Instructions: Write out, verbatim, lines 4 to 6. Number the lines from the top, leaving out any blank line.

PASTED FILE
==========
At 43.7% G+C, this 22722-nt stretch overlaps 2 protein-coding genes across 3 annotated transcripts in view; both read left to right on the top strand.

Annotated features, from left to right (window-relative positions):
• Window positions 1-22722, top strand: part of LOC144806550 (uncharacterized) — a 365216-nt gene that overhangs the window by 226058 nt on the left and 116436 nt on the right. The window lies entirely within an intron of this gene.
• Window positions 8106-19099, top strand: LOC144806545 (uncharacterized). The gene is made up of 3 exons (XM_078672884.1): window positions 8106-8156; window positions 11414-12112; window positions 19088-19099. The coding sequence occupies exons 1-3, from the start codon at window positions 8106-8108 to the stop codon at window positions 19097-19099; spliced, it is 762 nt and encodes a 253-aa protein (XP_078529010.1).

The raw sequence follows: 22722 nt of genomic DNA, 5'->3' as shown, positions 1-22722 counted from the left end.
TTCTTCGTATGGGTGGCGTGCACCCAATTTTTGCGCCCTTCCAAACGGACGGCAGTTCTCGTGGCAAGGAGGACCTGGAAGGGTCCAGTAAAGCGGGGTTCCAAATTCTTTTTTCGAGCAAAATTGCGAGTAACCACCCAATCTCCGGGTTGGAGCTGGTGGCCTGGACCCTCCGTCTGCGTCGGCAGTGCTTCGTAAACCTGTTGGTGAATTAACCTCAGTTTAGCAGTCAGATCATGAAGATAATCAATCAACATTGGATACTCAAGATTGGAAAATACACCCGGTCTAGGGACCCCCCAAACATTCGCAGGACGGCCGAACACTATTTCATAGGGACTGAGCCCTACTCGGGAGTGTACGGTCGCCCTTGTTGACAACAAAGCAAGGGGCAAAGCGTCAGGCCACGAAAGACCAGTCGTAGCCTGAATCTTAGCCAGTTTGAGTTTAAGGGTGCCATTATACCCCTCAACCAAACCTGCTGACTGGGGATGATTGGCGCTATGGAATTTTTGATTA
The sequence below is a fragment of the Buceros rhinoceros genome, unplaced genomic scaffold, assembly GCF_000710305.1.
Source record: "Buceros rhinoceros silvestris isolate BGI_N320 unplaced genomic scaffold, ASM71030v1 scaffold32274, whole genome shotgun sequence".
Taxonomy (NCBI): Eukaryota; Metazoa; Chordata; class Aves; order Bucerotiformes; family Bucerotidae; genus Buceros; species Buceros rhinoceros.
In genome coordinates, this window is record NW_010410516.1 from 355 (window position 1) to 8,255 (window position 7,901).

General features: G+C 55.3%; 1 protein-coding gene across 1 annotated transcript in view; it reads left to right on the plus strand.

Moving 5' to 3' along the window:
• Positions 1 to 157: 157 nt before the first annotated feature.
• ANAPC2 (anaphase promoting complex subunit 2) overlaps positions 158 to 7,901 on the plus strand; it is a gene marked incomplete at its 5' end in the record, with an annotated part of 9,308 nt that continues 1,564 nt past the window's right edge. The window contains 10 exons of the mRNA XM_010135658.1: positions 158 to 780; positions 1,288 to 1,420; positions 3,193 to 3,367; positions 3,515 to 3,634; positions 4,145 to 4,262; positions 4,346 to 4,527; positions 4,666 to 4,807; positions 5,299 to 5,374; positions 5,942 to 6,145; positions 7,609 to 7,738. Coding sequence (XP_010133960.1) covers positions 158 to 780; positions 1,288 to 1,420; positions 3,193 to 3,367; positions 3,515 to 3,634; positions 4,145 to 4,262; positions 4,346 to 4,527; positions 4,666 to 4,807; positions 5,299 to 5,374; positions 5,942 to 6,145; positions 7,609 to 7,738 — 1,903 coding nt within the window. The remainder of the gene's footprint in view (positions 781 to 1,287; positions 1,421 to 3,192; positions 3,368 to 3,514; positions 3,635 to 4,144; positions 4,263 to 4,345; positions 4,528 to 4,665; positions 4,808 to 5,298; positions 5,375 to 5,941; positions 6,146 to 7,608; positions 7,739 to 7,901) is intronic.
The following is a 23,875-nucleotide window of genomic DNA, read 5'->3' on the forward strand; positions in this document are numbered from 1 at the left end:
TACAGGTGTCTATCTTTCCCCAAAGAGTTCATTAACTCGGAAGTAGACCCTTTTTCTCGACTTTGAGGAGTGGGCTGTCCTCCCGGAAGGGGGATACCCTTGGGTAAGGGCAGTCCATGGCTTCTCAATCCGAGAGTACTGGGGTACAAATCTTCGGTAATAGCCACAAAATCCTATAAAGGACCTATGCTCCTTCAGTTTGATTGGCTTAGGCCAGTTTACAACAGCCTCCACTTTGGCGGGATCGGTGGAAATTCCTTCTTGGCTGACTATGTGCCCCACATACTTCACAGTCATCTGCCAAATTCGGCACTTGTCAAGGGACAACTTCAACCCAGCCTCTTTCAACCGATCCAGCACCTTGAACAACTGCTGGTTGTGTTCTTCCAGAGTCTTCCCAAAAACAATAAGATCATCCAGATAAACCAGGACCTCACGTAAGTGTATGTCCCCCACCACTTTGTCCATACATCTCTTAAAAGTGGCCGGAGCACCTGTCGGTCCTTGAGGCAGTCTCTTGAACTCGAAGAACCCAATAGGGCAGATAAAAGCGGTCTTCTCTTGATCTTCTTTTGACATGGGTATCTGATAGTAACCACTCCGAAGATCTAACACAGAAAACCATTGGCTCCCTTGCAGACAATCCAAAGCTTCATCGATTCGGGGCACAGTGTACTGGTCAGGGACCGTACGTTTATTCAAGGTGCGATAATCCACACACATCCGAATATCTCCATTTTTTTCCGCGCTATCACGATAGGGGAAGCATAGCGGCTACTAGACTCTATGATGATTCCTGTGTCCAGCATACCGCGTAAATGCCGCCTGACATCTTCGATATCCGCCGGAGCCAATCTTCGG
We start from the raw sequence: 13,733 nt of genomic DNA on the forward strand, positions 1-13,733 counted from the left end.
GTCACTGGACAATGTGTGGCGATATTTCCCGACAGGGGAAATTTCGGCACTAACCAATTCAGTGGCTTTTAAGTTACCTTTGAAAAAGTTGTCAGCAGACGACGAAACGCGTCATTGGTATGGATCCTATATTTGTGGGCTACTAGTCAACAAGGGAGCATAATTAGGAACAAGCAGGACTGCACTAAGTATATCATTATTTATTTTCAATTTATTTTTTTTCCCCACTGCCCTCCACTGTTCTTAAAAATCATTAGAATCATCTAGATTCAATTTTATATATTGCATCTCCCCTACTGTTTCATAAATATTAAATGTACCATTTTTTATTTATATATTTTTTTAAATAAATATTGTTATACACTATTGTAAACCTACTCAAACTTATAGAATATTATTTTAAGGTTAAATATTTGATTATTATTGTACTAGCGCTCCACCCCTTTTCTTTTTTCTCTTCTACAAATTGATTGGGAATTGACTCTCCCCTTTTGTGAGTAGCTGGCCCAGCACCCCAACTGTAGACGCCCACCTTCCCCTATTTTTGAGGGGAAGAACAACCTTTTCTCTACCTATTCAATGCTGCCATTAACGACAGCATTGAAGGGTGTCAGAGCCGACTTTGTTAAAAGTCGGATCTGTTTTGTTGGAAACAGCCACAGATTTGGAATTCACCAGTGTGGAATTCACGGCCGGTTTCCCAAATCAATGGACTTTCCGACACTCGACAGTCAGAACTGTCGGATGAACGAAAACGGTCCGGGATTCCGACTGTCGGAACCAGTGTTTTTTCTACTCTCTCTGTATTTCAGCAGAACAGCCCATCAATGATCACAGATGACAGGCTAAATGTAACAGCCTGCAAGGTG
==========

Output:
• Window positions 8106-19099, top strand: LOC144806545 (uncharacterized). The gene is made up of 3 exons (XM_078672884.1): window positions 8106-8156; window positions 11414-12112; window positions 19088-19099. The coding sequence occupies exons 1-3, from the start codon at window positions 8106-8108 to the stop codon at window positions 19097-19099; spliced, it is 762 nt and encodes a 253-aa protein (XP_078529010.1).

The raw sequence follows: 22722 nt of genomic DNA, 5'->3' as shown, positions 1-22722 counted from the left end.
TTCTTCGTATGGGTGGCGTGCACCCAATTTTTGCGCCCTTCCAAACGGACGGCAGTTCTCGTGGCAAGGAGGACCTGGAAGGGTCCAGTAAAGCGGGGTTCCAAATTCTTTTTTCGAGCAAAATTGCGAGTAACCACCCAATCTCCGGGTTGGAGCTGGTGGCCTGGACCCTCCGTCTGCGTCGGCAGTGCTTCGTAAACCTGTTGGTGAATTAACCTCAGTTTAGCAGTCAGATCATGAAGATAATCAATCAACATTGGATACTCAAGATTGGAAAATACACCCGGTCTAGGGACCCCCCAAACATTCGCAGGACGGCCGAACACTATTTCATAGGGACTGAGCCCTACTCGGGAGTGTACGGTCGCCCTTGTTGACAACAAAGCAAGGGGCAAAGCGTCAGGCCACGAAAGACCAGTCGTAGCCTGAATCTTAGCCAGTTTGAGTTTAAGGGTGCCATTATACCCCTCAACCAAACCTGCTGACTGGGGATGATTGGCGCTATGGAATTTTTGATTA